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Teen Rescue v. Becerra

United States District Court, E.D. California

September 18, 2019

TEEN RESCUE, CARLTON WILLIAMS as an individual and on behalf of all others similarly situated, Plaintiffs,
v.
XAVIER BECERRA, Attorney General of the State of California, in his official capacity, WILLIAM LIGHTBOURNE, Director of the State Department of Social Services, in his official capacity, Butte County Department of Children’s Services Division and DOES 1-50, Defendants.

          ORDER GRANTING DEFENDANTS’ MOTION TO DISMISS

          JOHN A MENDEZ, UNITED STATES DISTRICT JUDGE.

         This case stems from a dispute concerning the California Community Care Facilities Act (“CCFA”) and its implications on the freedom of religion and the rights of parents to raise their kids in the way they see fit. Plaintiff Carlton Williams (“Plaintiff”) brings this suit in his capacity as class representative of the parents and guardians of the students currently attending River View Christian Academy (“RVCA”) and seeks declaratory and injunctive relief. First Amended Comp. (“FAC”), ECF No. 8. Defendants move to dismiss. Mot., ECF No. 24.

         For the reasons set forth below, the Court GRANTS Defendants’ motion.[1]

         I. FACTUAL ALLEGATIONS AND PROCEDURAL BACKGROUND

         Teen Rescue is a California-based religious organization. FAC ¶ 7. As part of its ministry, Teen Rescue established and operates a Christian boarding school, River View Christian Academy. FAC ¶¶ 7, 23. Plaintiff Carlton Williams is the custodial parent of a child enrolled at RVCA. FAC ¶ 8. Williams is the representative for a class of similarly situated parents and guardians of RVCA students (“Parent Class”). FAC ¶ 8.

         The CCFA was enacted with the primary purpose of establishing “a coordinated and comprehensive statewide service system of quality community care for mentally ill, developmentally and physically disabled, and children and adults who require care or services by a facility or organization issued a license or special permit.” Cal. Health & Safety Code § 1501(a). Until 2016, RVCA was exempt from licensure as a community care facility and thereby exempt from the CCFA’s regulations. FAC ¶ 57. When the CCFA was amended in 2016 by Senate Bill 524, the legislature changed the definition of private alternative boarding school to mean “a group home licensed by the [D]epartment [of Social Services] to operate a program . . . to provide youth with 24-hour residential care and supervision, which, in addition to providing educational services to youth, provides, or holds itself out as providing, behavior-based services to youth with social, emotional, or behavior issues.” Cal. Health & Safety Code § 1502(A)(19). FAC ¶ 58. Thus, since 2016, the California Department of Social Services has categorized RVCA as a private alternative boarding school, subject to the CCFA, the jurisdiction of the California Department of Social Services, and enforcement by the California Attorney General. FAC ¶¶ 45, 72. Teen Rescue disputes this categorization, alleging it does not provide therapeutic activities or engage in behavior modification other than providing students with a combination of a structured environment and spiritual guidance. FAC ¶¶ 39, 42.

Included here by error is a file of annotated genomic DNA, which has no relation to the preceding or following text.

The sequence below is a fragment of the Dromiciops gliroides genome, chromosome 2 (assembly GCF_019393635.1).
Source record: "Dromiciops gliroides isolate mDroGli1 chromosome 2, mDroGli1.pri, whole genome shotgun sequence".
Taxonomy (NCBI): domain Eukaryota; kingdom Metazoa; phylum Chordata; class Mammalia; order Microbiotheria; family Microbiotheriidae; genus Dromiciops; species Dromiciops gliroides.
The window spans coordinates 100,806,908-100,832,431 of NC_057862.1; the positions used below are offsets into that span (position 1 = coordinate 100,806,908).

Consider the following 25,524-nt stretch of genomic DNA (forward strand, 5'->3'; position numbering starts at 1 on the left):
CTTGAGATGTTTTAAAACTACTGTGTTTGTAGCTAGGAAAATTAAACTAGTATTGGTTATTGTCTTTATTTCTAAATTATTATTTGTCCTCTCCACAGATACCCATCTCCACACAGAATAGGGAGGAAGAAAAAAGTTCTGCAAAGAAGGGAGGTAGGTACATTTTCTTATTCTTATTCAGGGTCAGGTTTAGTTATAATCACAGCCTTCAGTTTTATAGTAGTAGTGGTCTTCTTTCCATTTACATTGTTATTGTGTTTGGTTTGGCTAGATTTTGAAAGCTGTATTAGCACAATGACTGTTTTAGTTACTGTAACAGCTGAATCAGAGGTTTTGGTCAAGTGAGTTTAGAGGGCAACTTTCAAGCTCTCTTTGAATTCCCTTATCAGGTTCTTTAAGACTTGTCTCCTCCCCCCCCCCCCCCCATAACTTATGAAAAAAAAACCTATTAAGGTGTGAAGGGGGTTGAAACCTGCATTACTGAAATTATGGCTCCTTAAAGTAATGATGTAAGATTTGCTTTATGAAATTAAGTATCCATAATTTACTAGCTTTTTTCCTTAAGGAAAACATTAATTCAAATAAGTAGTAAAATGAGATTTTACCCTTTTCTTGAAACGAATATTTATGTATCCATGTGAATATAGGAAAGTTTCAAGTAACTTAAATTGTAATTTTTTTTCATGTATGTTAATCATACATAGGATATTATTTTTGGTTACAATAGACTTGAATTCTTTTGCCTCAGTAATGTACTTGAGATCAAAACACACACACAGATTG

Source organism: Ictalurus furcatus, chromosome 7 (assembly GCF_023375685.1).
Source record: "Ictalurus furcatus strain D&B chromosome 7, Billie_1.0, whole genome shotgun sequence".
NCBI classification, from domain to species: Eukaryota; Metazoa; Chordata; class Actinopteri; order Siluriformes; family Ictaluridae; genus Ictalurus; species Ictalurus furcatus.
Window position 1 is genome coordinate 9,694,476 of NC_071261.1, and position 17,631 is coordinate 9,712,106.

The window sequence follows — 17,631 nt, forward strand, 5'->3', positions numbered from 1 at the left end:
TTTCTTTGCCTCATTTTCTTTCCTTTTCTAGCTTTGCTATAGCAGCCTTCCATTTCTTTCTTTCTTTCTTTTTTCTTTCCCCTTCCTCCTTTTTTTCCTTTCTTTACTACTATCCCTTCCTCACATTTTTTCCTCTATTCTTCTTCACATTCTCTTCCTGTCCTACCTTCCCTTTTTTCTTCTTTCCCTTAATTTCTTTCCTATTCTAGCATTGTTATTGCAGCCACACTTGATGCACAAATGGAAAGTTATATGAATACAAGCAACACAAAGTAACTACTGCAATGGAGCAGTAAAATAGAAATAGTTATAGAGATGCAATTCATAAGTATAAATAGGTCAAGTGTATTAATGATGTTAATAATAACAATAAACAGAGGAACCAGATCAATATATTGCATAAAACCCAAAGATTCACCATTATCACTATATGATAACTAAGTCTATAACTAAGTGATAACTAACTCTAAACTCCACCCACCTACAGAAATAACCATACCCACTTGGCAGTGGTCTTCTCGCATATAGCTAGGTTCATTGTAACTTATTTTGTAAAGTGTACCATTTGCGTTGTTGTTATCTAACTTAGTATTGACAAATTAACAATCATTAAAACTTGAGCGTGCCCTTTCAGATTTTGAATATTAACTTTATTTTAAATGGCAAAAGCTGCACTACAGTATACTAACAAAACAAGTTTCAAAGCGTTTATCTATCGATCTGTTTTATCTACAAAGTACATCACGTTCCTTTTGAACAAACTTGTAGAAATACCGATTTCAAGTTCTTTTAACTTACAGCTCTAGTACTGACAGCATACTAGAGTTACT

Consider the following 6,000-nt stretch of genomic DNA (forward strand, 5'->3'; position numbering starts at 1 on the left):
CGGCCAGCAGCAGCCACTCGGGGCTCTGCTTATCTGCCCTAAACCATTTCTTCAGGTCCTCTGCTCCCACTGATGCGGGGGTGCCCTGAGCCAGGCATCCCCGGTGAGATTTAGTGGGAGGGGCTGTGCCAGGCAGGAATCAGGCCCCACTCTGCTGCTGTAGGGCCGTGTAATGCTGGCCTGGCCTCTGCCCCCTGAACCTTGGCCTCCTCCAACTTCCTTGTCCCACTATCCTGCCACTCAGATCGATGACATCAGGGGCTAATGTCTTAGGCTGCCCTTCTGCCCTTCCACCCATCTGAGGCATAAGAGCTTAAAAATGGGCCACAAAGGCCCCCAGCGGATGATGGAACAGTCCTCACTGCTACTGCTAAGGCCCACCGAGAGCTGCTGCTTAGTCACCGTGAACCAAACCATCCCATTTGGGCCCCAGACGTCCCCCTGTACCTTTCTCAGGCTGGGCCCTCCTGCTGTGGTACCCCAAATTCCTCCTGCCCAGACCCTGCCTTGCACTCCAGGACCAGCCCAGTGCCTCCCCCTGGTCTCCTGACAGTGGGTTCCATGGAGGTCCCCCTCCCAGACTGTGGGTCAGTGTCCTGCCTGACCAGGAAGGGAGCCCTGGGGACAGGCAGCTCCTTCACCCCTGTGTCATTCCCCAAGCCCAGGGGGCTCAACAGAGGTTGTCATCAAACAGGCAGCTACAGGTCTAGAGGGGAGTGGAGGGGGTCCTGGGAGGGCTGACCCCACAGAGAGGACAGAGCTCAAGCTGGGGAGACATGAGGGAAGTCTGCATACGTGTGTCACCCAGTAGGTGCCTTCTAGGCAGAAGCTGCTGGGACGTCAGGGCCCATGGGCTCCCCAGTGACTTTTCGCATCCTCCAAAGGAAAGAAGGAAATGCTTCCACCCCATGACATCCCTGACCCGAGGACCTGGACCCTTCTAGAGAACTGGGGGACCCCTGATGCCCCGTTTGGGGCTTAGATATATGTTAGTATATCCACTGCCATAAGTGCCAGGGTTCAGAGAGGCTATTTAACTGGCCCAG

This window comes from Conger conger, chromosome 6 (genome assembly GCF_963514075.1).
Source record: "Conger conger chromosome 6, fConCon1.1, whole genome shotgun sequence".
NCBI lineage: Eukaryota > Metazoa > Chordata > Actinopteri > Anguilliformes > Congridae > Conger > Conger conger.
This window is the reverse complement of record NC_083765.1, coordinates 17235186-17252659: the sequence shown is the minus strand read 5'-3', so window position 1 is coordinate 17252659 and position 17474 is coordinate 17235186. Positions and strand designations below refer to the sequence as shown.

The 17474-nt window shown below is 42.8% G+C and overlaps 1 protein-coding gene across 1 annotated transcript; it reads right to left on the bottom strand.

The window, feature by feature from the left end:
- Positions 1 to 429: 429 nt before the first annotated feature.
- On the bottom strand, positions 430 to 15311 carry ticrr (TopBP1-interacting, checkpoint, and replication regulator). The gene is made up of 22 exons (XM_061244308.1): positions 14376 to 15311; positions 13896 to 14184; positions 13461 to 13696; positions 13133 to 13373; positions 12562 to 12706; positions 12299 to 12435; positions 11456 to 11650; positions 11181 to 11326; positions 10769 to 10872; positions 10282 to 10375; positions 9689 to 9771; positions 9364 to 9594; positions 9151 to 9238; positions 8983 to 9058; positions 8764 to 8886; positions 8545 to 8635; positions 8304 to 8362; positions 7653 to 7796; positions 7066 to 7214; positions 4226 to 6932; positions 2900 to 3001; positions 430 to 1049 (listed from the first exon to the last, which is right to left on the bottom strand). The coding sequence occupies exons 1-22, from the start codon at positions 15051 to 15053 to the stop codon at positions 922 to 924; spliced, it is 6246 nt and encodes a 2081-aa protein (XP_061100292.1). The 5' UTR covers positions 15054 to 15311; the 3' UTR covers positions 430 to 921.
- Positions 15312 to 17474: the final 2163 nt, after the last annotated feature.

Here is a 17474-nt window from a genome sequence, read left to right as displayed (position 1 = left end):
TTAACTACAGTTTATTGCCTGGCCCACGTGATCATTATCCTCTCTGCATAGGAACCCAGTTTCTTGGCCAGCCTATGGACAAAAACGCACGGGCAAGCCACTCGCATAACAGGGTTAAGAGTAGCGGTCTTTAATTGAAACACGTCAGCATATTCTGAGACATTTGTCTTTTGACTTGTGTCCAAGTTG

RVCA also alleges the CCFA impermissibly requires private alternative boarding schools to allow students full autonomy on matters of religion and sexual identity. FAC ¶ 1. RVCA admits that its religious practices violate those portions of the CCFA. FAC ¶ 62. Williams alleges he specifically sends his child to RVCA for the spiritual guidance it provides. FAC ¶ 64. Thus, Williams alleges it would be a profound interference with the Parent Class’ free exercise of religion and parental rights to place RVCA under the CCFA. FAC ¶¶ 65, 80.

         On March 13, 2019, Plaintiffs Carlton Williams and Teen Rescue filed the Complaint. Compl., ECF No. 1. Less than one month later, Plaintiffs filed the operative First Amended Complaint, alleging violations of (1) the First Amendment’s Free Exercise Clause, and (2) the Fourteenth Amendment’s right to parent. FAC, ECF No. 8.

         On April 5, 2019, Plaintiffs filed an Emergency Application and Motion for a Temporary Restraining Order. ECF No. 10. This Court denied Plaintiffs’ motion and dismissed Teen Rescue’s claim with prejudice based on Younger abstention, leaving Carlton Williams as the sole plaintiff. TRO Order, ECF No. 21, at 5.

         Defendants now move to dismiss the FAC, arguing Plaintiff lacks standing and failed to state a cognizable claim under either the First or Fourteenth Amendment. Mot., ECF No. 24. Williams opposes the motion. Opp’n, ECF No. 36.

         II. OPINION

         A. Standing

         “[S]tanding is an essential and unchanging part of the case-or-controversy requirement of Article III.” Lujan v. Defs. of Wildlife, 504 U.S. 555, 560 (1992). Standing is therefore a “threshold question” in “determining the power of the court to entertain the suit.” Warth v. Seldin, 422 U.S. 490, 498 (1975). Moreover, “federal courts are required sua sponte to examine jurisdictional issues such as standing.” Bernhardt v. Cty. of Los Angeles, 279 F.3d 862, 868 (9th Cir. 2002) (internal quotation marks and citation omitted).

         To establish standing, a “plaintiff must have (1) suffered an injury in fact, (2) that is fairly traceable to the challenged conduct of the defendant, and (3) that is likely to be redressed by a favorable judicial decision.” Spokeo, Inc. v. Robins,136 S.Ct. 1540, 1547 (2016), as revised (May 24, 2016). At the pleading stage “[i]t is the responsibility of the complainant clearly to allege facts demonstrating that he is a proper party to invoke ...


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